Windows 10 S: the future of Windows?
We’ve heard a lot about Windows 10 S recently. Longtime Windows analyst Paul Thurrott has gone as far as to call it the future of Windows. It’s true that Windows 10 S is Microsoft’s best attempt yet at leaving behind the cruft of Windows’ past and turning Windows into a modern, secure, and high-performing operating system to rival Google’s ChromeOS and Apple’s iOS, but is it something you should consider for your organization?
Windows 10 S is based on Windows 10 Professional, so it has full support for Azure AD domain logins (but not on-prem), Windows Update for Business, Mobile Device Management, Bitlocker, and other pro features. It’s designed for corporate and academic use, so you’ll be able to manage it mostly like you do your current fleet of Windows PCs.
Windows Store Applications Only
What makes Windows 10 S different is that it only runs applications from the Windows Store. At first blush, that sounds like a severe limitation, but consider for a moment what that means. Windows 10 S is faster, out of the box, than Windows 10 Pro because it doesn’t have to load several services required for running classic Win32 or .NET applications. It requires fewer resources, which means you can buy machines with smaller SSDs and less RAM at significant savings. Remote setup and recovery are far easier because all applications come from a single online source. And the system is far more secure because you know that everything on the machine has been vetted by Microsoft as safe.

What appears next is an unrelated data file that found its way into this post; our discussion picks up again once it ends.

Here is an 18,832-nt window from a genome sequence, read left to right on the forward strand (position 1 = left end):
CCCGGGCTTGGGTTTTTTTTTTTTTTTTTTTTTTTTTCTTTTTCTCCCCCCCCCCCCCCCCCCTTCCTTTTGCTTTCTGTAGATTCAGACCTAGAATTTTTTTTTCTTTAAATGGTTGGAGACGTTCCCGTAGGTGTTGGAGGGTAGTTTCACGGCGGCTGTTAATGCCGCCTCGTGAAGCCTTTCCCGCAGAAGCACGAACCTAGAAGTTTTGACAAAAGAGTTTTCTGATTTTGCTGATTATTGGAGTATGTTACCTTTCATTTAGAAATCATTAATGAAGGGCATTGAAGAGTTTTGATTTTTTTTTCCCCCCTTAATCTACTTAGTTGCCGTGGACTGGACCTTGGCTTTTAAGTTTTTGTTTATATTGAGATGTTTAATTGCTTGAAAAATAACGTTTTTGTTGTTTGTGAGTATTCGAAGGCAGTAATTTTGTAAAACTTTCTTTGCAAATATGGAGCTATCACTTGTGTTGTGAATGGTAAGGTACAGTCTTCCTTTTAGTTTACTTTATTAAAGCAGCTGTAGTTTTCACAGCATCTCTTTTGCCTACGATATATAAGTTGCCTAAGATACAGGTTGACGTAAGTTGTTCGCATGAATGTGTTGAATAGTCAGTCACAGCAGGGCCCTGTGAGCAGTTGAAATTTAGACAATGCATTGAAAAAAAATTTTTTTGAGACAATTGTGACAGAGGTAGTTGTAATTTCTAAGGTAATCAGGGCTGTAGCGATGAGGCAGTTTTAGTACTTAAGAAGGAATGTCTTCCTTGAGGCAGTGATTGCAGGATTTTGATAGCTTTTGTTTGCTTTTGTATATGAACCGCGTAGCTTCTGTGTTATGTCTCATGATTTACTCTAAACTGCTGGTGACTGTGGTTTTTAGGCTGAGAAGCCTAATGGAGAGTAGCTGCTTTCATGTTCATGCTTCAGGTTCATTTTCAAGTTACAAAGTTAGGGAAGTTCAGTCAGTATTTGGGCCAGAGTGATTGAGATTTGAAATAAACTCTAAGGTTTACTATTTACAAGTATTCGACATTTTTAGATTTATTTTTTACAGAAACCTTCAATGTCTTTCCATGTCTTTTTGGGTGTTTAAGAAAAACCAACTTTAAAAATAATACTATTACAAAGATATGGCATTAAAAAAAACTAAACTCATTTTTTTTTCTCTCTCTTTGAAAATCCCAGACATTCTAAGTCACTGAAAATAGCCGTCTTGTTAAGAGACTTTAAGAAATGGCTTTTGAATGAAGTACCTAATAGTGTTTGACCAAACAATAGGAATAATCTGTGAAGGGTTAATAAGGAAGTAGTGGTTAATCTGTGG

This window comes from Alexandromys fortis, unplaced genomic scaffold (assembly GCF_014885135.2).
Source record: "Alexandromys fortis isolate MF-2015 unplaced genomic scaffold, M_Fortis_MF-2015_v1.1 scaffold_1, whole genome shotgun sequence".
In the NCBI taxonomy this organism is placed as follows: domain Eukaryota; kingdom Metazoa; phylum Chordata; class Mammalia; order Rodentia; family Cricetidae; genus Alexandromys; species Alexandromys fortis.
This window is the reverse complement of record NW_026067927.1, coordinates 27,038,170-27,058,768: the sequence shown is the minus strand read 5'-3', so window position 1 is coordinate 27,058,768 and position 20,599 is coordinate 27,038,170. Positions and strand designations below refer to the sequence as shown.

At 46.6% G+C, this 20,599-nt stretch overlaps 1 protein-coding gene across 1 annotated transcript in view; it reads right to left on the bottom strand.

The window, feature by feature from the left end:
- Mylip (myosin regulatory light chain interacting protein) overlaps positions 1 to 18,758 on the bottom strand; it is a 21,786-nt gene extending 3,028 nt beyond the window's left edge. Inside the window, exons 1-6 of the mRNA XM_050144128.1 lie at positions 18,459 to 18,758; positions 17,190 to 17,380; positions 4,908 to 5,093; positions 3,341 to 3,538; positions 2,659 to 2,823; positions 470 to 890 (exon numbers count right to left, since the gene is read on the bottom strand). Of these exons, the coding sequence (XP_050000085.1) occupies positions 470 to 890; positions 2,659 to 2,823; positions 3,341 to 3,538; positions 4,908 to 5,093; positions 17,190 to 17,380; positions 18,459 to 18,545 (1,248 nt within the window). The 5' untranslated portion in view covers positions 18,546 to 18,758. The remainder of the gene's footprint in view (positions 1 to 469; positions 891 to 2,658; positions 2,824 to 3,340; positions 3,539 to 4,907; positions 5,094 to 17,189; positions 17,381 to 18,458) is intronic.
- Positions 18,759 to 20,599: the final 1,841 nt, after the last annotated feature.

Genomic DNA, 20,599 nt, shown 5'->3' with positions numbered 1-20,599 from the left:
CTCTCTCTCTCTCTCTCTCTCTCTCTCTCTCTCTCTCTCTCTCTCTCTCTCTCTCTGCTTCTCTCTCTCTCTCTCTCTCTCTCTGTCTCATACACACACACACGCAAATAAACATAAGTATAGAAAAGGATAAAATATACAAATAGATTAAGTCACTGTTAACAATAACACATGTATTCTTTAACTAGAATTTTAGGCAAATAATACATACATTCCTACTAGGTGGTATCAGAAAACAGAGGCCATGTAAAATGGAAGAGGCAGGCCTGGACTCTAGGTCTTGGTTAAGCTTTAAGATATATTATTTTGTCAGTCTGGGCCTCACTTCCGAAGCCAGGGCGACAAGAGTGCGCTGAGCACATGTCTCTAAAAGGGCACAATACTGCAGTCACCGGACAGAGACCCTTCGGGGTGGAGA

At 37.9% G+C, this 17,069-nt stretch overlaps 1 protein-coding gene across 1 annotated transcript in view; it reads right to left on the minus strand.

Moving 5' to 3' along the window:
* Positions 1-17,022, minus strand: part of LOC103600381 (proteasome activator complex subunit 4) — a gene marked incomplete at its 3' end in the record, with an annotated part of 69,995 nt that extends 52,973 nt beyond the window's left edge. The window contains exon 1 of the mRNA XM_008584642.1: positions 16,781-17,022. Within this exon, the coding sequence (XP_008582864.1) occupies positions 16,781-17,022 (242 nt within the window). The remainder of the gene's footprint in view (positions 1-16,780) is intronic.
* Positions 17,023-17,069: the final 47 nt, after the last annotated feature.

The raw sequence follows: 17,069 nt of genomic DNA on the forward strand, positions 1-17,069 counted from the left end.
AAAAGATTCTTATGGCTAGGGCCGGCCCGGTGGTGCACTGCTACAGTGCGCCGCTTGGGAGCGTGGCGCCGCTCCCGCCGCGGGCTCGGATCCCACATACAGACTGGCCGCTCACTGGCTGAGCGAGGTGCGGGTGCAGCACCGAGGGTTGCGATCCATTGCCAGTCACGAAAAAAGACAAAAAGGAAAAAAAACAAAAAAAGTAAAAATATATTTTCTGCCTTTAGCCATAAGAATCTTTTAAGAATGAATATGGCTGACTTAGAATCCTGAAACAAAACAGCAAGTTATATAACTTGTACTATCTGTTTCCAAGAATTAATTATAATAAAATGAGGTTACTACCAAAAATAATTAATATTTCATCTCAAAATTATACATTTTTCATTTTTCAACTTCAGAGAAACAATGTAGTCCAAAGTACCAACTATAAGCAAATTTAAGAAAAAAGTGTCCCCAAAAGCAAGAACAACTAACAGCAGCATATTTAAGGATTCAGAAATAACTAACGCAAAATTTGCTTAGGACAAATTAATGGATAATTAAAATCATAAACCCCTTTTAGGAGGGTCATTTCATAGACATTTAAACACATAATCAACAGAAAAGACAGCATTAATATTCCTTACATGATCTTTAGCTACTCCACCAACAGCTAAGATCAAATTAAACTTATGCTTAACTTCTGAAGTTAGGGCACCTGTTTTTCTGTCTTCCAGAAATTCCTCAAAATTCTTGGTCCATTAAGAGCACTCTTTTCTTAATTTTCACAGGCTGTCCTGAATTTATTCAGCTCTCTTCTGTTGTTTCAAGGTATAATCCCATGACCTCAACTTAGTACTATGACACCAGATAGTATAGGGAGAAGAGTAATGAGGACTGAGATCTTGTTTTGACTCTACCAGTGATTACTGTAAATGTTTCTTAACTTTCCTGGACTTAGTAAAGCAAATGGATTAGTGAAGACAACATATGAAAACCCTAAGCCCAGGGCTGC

Currently, a lot of big name apps–including the full version of Microsoft’s own Office–don’t run on Windows 10 S, but that is changing quickly. Through Microsoft’s Desktop Bridge technology, many vendors are wrapping up their legacy Windows applications as APPX packages for the Windows Store. Office will be available later this year, as will iTunes, Spotify, and big name apps from Adobe. By making this push, Microsoft has shown that they’re serious about the Windows Store, and they’ve made it easy for developers to get their apps in the store without rewriting them from scratch.
The Downside of Windows 10 S
Tthere are limits. Microsoft has confirmed that for security reasons, Chrome will probably never be approved in the Windows Store. In fact, Windows 10 S locks your default browser to Edge and your default search engine to Bing. There is no way to change either short of upgrading to Windows 10 Pro and giving up all the unique advantages of Windows 10 S. And a lot apps will likely never be ported to the Windows Store, including proprietary line of business apps so many companies depend on.
Windows 10 S probably is the future of Windows, but for all but the most forward-thinking, cloud-based companies, it’s probably not the present. But make sure you keep an eye on it, because eventually the pros are going to outweigh the cons.
Jeff Kirvin, PEI